How one bank found itself in the middle of the immigration debate
Devon Bank is equipped to offer mortgage banking seminars in Romanian.
Need literacy classes in Assyrian? You’re in luck. Urdu? Check. Greek? No worries.
Speaking multiple languages is a necessity for Devon Bank in Rogers Park, a neighborhood that’s reportedly the most diverse in Chicago. Staffers at the $264 million-asset Devon speak more than 30 languages, said David Loundy, the bank’s chairman and CEO.
The bank also offers specialized loan products for people from various religions, including Muslims and Orthodox Jews. Devon also wants to make the Money Smart program, a financial education effort from the Federal Deposit Insurance Corp., available in Arabic.
“If you want to have a mortgage processed in Gujarati, we can figure that out,” Loundy said. “A lot of it is driven by our customers. A lot of it is what they have asked us to do.”
Still, Devon’s business model puts it front and center in the national debate over how to handle immigrants, in terms of travel restrictions, deportation and accepting refugees from countries such as Syria. Many of the bank’s customers are worried.
“We have a lot of refugees in the area — some employees are refugees — and they’re wondering what message is being sent and what message they’re supposed to hear” from President Trump, Loundy said.
“The people we deal with are, by and large, those who are trying to integrate into their newly chosen community,” he added. “This kind of rhetoric doesn’t help. There are people who are afraid to travel. … There’s some people who have said, ‘Isn’t President Trump going to be great for banks?’ and I’ve said, ‘It depends on how many of our customers they deport.’ ”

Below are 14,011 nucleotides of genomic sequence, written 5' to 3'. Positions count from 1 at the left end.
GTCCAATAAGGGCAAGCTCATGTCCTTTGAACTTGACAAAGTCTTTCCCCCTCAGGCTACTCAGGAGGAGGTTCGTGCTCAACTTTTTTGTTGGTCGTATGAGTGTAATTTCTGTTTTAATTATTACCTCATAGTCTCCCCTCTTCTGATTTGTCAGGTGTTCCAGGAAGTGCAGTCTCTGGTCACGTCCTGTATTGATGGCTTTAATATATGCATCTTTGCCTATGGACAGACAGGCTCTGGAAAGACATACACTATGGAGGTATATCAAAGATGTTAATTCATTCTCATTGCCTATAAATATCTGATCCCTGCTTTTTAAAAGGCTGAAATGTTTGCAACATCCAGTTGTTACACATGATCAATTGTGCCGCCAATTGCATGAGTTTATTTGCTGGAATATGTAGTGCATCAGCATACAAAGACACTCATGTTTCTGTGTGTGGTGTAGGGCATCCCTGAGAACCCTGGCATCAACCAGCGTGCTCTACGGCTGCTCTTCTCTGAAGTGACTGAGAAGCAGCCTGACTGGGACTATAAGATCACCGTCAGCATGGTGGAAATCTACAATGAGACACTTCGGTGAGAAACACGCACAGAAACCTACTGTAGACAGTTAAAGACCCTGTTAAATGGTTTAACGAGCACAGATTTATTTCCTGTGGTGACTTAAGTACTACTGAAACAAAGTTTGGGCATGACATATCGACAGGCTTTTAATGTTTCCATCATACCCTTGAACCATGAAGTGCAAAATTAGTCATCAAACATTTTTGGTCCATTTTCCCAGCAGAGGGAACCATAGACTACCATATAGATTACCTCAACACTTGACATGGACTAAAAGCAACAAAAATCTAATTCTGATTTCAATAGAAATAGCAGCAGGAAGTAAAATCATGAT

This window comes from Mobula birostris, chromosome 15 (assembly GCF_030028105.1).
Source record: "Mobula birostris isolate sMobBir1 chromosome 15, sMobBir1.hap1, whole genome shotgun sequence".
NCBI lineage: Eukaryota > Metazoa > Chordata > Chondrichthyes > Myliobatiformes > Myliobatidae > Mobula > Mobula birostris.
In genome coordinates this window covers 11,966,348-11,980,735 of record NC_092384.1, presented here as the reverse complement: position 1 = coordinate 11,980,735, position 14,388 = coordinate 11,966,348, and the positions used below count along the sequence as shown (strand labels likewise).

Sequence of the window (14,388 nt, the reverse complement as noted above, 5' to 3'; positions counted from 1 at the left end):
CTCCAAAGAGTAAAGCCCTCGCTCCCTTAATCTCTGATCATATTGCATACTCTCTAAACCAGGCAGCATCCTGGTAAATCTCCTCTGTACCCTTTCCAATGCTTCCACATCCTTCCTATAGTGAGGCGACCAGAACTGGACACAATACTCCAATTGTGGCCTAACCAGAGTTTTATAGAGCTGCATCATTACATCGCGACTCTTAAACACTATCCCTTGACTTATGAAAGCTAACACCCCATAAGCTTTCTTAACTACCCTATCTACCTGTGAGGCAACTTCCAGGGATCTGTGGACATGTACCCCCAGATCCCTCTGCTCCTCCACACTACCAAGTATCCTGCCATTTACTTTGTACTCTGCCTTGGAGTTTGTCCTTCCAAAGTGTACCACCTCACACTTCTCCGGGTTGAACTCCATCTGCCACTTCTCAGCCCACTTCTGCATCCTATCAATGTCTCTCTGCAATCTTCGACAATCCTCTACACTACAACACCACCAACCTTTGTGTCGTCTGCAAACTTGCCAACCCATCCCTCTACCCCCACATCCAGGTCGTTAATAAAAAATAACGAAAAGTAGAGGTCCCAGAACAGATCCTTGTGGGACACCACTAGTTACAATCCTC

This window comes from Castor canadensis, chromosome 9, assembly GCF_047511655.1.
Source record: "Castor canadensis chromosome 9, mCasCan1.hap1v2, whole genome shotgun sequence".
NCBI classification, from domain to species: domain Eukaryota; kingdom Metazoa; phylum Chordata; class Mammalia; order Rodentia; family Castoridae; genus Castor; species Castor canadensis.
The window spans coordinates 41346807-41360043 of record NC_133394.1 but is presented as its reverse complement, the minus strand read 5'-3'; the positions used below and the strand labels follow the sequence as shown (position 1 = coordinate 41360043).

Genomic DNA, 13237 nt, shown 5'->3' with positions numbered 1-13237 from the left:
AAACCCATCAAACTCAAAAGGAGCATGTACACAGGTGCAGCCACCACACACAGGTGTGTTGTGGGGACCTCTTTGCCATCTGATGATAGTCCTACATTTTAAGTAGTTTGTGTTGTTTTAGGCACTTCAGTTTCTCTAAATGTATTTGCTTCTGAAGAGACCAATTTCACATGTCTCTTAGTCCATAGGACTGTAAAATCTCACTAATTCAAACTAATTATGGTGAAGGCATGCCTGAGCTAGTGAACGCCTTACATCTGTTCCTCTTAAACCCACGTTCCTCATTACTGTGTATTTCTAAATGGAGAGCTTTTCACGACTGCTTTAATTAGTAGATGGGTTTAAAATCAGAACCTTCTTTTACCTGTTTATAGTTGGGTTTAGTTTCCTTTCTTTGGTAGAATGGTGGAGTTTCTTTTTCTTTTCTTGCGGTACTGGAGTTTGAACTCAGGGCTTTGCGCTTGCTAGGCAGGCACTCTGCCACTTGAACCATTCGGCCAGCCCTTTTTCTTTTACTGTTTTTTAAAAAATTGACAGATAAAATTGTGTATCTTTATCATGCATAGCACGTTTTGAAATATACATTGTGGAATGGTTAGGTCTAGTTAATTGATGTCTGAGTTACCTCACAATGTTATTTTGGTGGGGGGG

For now, Devon has no choice but to stick to its knitting. It keeps a list of who speaks which language so it can serve a wide swath of customers. It also offers a noninterest financing program in 16 states, despite only having branches in Illinois and California.
“As long as there’s an unmet need, we’re trying to serve it,” said Loundy, whose father once served as the bank’s chairman.
The neighborhood’s history features an influx of European immigrants, notably Orthodox Jews, in the 1930s and 1940s. In recent decades, the neighborhood has become increasingly diverse as more immigrants have moved in.
Rogers Park has “always been a neighborhood in flux,” Loundy said, noting that 75 dialects are spoken at one of the local schools.
“It’s been known as a new immigrant neighborhood,” Loundy said. “People bring in people. … Right now it’s one of the largest Indian and Pakistani populations.”
Nazir Gurukambal, a senior vice president who has worked at the bank for 25 years, noted that the area consists primarily of people from Asia and Europe.
“This is a mini U.N.,” he said. “You can find people of all ethnicities.”
The neighborhood has several banks, said Bill Morton, president of the Rogers Park Chamber of Commerce.
JPMorgan Chase has two branches in the area. Associatied Banc-Group and BMO Harris each have a branch. Bank of America left an ATM in the neighborhood after closing its branch.
A number of competitors pulled out in the aftermath of the financial crisis, Loundy said.
Devon also has experience handling unusual client needs.
“You can have a closing where somebody wants to discuss with you in the hallway how to hedge goat prices in a religiously acceptable manner,” Loundy said. “Those kinds of conversations don’t surprise me anymore.”
Devon’s clientele typically triggers added scrutiny for compliance under the Bank Secrecy Act and anti-money-laundering laws. The bank files as many suspicious-activity reports in a month that many other banks submit in a year, Loundy said.
Devon has also been operating under a March 2013 written agreement with the Federal Reserve that bars it from paying dividends, distributing capital or redeeming stock without regulatory approval. The company was also required to provide written details about its sources and uses of cash and to provide the Fed with quarterly progress reports.
The bank has been able to stay focused on serving its market despite the added regulatory hurdles.
“They’re so connected with the community,” Morton said, noting that the chamber uses the bank for networking events. “They have a personal touch.”